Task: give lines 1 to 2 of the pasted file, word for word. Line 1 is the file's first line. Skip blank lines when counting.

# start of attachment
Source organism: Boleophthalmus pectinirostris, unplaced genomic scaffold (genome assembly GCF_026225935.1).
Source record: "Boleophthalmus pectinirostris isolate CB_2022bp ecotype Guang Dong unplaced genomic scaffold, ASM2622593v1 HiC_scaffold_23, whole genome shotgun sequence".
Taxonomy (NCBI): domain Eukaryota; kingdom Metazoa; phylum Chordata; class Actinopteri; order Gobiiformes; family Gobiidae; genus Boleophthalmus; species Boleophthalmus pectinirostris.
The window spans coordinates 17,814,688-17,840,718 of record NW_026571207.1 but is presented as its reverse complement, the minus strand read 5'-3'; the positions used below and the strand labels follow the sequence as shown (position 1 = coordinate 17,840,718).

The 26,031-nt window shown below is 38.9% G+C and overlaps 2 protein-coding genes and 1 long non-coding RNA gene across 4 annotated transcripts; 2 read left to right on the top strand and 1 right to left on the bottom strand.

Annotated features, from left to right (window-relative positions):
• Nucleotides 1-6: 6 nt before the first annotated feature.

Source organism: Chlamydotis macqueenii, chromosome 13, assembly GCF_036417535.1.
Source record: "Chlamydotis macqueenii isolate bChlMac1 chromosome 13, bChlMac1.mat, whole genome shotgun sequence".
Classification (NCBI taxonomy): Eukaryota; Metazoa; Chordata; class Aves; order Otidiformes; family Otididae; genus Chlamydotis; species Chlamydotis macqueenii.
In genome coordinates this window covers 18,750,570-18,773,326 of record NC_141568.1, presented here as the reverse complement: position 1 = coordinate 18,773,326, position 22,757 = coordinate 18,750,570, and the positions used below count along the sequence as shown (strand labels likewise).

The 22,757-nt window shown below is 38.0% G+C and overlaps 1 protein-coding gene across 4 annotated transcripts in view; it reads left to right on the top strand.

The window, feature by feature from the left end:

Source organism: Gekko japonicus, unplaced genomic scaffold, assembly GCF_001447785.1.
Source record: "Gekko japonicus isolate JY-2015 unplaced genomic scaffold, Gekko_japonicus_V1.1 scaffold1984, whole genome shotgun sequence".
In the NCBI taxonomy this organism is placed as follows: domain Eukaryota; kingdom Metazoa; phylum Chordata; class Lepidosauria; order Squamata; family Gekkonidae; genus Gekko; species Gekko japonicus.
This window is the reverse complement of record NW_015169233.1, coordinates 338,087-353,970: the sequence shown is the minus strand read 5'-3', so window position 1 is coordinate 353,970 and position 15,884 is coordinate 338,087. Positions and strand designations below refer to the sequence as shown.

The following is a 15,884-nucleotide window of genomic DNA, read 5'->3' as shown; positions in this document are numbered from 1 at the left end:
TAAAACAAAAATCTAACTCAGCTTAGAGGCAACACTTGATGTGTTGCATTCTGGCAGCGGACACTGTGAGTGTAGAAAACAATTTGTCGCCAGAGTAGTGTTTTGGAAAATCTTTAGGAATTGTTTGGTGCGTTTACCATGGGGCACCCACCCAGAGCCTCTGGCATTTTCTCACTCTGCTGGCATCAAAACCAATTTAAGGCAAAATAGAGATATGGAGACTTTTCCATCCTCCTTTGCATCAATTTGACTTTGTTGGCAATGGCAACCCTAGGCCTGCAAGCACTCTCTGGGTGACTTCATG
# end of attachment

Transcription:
Source organism: Boleophthalmus pectinirostris, unplaced genomic scaffold (genome assembly GCF_026225935.1).
Source record: "Boleophthalmus pectinirostris isolate CB_2022bp ecotype Guang Dong unplaced genomic scaffold, ASM2622593v1 HiC_scaffold_23, whole genome shotgun sequence".